After petitioners, two Kentucky Counties, each posted large, readily visible copies of the Ten Commandments in their courthouses, respondents, the American Civil Liberties Union (ACLU) et al., sued to enjoin the displays on the ground that they violated the First Amendment’s Establishment Clause. The Counties then adopted nearly identical resolutions calling for a more extensive exhibit meant to show that the Commandments are Kentucky’s “precedent legal code.” The resolutions noted several grounds for taking that position, including the state legislature’s acknowledgment of Christ as the “Prince of Ethics.” The displays around the Commandments were modified to include eight smaller, historical documents containing religious references as their sole common element, e.g., the Declaration of Independence’s “endowed by their Creator” passage. Entering a preliminary injunction, the District Court said that the original display lacked any secular purpose because the Commandments are a distinctly religious document, and that the second version lacked such a purpose because the Counties narrowly tailored their selection of foundational documents to those specifically referring to Christianity. After changing counsel, the Counties revised the exhibits again. The new posting, entitled “The Foundations of American Law and Government Display,” consists of nine framed documents of equal size. One sets out the Commandments explicitly identified as the “King James Version,” quotes them at greater length, and explains that they have profoundly influenced the formation of Western legal thought and this Nation. With the Commandments are framed copies of, e.g., the Star Spangled Banner’s lyrics and the Declaration of Independence, accompanied by statements about their historical and legal significance. On the ACLU’s motion, the District Court included this third display in the injunction despite the Counties’ professed intent to show that the Commandments were part of the foundation of American Law and Government and to educate County citizens as to the documents. The court took proclaiming the Commandments’ foundational value as a religious, rather than secular purpose, and found that the Counties’ asserted educational goals crumbled upon an examination of this litigation’s history. Affirming, the Sixth Circuit stressed that displaying the Commandments bespeaks a religious object unless they are integrated with a secular message. The court saw no integration here because of a lack of a demonstrated analytical or historical connection between the Commandments and the other documents.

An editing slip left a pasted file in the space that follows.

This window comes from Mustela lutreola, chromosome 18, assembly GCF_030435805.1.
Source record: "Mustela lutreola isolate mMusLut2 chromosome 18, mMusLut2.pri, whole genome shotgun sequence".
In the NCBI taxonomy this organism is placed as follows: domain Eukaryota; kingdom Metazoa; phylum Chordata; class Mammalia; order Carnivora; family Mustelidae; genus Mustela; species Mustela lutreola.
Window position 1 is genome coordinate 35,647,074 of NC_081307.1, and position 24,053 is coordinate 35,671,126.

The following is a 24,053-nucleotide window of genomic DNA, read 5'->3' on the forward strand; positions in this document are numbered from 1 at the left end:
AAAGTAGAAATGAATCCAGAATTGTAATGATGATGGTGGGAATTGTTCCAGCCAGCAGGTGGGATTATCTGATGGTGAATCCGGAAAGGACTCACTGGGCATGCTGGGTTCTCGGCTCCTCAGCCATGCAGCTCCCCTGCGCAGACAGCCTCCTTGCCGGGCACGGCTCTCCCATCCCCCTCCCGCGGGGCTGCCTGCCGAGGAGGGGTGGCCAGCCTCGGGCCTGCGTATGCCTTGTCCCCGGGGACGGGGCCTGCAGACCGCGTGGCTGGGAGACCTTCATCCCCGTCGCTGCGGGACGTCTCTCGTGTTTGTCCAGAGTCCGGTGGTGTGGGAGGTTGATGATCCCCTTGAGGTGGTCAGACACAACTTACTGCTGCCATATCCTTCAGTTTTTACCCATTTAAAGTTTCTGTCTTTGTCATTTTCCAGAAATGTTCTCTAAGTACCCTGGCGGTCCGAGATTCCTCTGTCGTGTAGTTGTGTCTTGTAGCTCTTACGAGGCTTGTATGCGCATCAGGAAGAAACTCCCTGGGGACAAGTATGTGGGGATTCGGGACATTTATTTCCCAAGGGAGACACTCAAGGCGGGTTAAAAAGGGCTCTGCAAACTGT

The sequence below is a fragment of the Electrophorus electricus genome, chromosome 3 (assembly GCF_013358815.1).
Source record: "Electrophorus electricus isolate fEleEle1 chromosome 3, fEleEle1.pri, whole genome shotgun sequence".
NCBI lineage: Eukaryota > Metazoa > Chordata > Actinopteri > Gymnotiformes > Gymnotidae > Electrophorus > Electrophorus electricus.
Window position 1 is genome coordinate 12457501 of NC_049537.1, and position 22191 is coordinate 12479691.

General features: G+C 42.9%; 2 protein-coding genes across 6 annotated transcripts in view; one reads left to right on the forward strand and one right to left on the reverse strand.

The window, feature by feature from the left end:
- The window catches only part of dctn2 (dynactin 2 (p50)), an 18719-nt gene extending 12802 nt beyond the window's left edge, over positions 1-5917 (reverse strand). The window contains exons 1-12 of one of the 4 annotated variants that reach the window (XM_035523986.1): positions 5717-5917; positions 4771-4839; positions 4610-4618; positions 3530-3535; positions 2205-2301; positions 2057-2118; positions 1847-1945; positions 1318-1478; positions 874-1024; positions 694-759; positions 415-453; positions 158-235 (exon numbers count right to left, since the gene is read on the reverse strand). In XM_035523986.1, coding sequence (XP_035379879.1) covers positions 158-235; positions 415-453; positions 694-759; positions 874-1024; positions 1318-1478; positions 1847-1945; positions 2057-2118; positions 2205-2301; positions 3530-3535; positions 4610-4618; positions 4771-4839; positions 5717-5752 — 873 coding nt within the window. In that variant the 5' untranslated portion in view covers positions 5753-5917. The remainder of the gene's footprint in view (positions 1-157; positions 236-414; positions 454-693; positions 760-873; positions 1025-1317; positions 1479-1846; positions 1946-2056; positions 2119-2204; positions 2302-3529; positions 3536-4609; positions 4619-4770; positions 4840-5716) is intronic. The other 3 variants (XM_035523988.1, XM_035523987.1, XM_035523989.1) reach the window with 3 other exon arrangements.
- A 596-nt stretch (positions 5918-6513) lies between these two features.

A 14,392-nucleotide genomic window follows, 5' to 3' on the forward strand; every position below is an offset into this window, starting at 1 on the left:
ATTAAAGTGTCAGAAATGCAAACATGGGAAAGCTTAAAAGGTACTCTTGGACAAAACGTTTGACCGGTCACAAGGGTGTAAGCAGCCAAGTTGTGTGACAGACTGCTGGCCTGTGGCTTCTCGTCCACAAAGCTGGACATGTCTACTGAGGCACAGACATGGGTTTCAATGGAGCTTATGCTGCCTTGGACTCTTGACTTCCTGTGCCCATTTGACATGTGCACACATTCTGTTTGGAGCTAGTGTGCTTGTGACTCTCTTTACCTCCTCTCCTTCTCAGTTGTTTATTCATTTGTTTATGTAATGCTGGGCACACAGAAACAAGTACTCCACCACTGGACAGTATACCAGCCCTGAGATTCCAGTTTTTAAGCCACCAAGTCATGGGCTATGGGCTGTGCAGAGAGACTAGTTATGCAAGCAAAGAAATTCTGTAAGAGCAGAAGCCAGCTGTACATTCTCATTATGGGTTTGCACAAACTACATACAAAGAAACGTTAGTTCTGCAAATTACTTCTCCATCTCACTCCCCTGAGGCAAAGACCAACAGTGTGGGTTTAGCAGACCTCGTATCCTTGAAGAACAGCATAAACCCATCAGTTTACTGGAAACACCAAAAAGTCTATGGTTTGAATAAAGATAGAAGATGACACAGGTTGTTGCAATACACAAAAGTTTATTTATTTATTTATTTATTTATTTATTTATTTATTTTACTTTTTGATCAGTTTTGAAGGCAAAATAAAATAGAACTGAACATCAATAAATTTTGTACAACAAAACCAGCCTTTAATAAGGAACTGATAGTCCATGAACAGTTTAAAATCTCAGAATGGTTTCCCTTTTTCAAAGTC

Justice Scalia, in his dissenting opinion, writes:
On September 11, 2001, I was attending in Rome, Italy an international conference of judges and lawyers, principally from Europe and the United States. That night and the next morning virtually all of the participants watched, in their hotel rooms, the address to the Nation by the President of the United States concerning the murderous attacks upon the Twin Towers and the Pentagon, in which thousands of Americans had been killed. The address ended, as Presidential addresses often do, with the prayer “God bless America.” The next afternoon I was approached by one of the judges from a European country, who, after extending his profound condolences for my country’s loss, sadly observed “How I wish that the Head of State of my country, at a similar time of national tragedy and distress, could conclude his address ‘God bless ______.’ It is of course absolutely forbidden.”
Then, after citing numerous incidents in American history of the reliance upon God and religion by the American people and a recognition that God is the source of our liberty, and that religion and morality are a necessary foundation of our republic—sources that we have cited many times in our NCCS writings—Justice Scalia asks: